A Study of Fourteen Pre-School Children and Their Families to Determine the Need for Extending the Existing Services at Saint Joseph's School for the Deaf, Bronx, New York, 1959
The influx of the Puerto Rican migrants to the United States for the past decade has brought a keen concern, and need to find ways of helping these newcomers to adapt themselves to their new environment. Many civic, educational, political, and health officials have expressed concern for this need, and as a result many studies and recommendations have been made as to what will be the best ways of helping the Puerto Ricans in this community. Particularly interesting have been the studies made in the field of education for the Puerto Rican children in the Public Schools of New York. The need to develop new teaching methods and materials for teaching English to non-English speaking children was the focus of a recent study sponsored by the Board of Education of the City of New York. However, although the children included in this study had a language handicap, because they did not have a command of the English language, it was found that their education could be accelerated with the use of effective methods. It was also interesting to note that the family make-up, background and attitudes toward the child’s education was also covered in this study, and it was generally agreed that the family played an important role in the education of the child.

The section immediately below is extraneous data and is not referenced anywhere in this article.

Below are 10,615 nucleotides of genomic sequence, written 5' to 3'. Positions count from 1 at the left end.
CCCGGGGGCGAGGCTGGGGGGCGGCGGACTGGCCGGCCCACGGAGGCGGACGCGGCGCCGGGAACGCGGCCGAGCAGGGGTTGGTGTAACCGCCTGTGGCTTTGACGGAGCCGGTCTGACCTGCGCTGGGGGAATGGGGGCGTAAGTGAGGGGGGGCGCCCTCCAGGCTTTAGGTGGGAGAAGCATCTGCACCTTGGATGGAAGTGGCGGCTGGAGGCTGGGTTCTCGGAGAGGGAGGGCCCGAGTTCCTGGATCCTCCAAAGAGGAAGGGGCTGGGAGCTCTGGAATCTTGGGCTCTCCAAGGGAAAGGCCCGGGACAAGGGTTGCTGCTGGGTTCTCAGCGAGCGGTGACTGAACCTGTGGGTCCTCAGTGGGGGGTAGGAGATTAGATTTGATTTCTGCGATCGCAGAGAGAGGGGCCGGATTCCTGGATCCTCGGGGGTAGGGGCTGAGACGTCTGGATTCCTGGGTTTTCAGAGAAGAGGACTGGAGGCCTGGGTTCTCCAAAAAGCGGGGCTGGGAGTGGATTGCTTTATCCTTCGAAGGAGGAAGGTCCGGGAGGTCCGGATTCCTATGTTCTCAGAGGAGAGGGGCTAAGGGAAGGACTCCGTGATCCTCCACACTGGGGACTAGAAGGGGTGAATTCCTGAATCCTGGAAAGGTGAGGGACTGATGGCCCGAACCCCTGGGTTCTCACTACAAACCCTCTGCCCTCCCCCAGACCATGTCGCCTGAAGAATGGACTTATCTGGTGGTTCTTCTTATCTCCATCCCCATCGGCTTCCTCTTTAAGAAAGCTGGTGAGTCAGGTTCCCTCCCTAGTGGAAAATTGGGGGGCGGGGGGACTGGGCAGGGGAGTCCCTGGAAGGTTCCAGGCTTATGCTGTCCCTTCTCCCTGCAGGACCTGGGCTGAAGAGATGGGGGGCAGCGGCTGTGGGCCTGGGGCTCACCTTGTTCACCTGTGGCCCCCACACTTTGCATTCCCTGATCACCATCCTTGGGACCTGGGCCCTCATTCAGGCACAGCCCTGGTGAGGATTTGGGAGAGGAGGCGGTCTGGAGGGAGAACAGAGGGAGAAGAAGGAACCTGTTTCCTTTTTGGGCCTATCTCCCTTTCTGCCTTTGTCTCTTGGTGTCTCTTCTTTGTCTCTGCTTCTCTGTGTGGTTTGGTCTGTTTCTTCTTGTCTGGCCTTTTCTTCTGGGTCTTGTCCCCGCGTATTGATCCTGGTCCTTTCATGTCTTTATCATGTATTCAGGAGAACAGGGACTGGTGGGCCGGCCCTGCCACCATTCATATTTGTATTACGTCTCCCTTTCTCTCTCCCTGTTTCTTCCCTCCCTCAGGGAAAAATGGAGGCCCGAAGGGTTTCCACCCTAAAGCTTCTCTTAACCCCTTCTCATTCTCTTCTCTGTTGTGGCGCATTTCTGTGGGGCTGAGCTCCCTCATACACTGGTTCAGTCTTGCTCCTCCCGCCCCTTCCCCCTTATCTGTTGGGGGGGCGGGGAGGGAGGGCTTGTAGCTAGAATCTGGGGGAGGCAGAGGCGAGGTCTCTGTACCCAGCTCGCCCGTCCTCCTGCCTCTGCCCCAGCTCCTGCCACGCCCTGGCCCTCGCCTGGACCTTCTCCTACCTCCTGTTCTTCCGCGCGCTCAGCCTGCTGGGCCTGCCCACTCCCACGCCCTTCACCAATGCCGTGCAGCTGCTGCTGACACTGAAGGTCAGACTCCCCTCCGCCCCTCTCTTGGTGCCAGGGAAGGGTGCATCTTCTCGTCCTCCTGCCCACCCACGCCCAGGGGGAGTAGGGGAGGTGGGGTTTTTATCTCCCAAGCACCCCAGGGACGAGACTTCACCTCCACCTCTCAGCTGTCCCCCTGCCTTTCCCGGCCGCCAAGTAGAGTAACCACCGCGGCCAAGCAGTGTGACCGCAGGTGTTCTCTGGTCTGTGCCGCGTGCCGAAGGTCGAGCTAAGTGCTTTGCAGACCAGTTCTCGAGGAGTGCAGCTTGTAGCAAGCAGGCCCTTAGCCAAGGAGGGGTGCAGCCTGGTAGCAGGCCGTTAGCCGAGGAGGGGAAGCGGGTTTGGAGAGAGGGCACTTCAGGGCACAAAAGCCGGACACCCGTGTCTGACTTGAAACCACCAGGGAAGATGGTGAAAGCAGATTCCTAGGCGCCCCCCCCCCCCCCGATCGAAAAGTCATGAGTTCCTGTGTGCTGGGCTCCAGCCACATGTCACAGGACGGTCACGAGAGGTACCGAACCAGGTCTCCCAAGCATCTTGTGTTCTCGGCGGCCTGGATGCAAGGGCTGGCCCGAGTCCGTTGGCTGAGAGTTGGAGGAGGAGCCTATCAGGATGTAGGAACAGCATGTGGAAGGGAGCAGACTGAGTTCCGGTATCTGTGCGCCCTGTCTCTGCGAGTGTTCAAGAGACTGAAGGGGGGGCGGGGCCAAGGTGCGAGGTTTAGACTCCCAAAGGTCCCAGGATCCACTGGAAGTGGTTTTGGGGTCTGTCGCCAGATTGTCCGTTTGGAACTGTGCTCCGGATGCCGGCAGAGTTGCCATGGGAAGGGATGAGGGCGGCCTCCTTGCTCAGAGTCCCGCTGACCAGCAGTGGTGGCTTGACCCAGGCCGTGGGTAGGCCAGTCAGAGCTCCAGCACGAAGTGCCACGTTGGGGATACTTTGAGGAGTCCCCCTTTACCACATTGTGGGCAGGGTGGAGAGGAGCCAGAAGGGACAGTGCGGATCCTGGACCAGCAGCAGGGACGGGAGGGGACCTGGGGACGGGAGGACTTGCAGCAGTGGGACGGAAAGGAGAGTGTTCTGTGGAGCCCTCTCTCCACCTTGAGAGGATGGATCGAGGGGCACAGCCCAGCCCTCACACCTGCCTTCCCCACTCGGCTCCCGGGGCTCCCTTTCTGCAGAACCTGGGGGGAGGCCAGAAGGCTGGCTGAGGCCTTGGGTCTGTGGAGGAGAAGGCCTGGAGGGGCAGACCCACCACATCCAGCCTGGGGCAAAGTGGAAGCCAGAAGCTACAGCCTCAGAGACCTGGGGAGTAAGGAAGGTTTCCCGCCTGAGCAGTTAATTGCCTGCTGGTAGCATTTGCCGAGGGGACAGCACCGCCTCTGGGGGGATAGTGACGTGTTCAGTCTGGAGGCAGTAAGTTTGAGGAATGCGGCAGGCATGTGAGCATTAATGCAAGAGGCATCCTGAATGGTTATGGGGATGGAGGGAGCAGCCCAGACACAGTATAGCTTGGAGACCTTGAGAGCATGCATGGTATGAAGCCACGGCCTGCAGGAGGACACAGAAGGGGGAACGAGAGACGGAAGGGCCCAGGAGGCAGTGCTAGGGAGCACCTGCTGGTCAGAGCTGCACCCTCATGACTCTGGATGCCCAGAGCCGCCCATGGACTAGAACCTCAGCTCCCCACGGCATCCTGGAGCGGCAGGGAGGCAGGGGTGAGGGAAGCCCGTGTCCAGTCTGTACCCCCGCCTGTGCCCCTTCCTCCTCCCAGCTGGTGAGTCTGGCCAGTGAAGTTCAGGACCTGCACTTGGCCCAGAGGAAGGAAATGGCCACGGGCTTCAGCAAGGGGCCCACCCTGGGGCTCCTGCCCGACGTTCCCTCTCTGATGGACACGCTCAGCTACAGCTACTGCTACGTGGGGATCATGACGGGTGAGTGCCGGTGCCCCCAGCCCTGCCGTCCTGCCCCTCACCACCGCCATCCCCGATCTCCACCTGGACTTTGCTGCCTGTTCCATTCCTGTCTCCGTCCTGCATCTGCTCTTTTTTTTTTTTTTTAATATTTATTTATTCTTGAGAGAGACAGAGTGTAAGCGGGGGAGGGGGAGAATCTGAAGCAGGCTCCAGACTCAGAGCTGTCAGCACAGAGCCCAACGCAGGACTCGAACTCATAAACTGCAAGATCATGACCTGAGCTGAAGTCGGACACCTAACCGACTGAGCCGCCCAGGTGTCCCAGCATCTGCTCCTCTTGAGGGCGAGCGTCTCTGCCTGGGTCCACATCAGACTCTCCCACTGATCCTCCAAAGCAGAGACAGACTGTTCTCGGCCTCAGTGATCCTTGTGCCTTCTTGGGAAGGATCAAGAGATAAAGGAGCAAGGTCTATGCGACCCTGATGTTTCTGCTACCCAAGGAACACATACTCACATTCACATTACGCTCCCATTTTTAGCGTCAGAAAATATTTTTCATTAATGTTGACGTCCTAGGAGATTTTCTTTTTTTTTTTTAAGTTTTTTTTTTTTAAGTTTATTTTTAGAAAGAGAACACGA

Disability studies|Special education|Health care management|Social work
Blanco, Genoveva, "A Study of Fourteen Pre-School Children and Their Families to Determine the Need for Extending the Existing Services at Saint Joseph's School for the Deaf, Bronx, New York, 1959" (1960). ETD Collection for Fordham University. AAI30557775.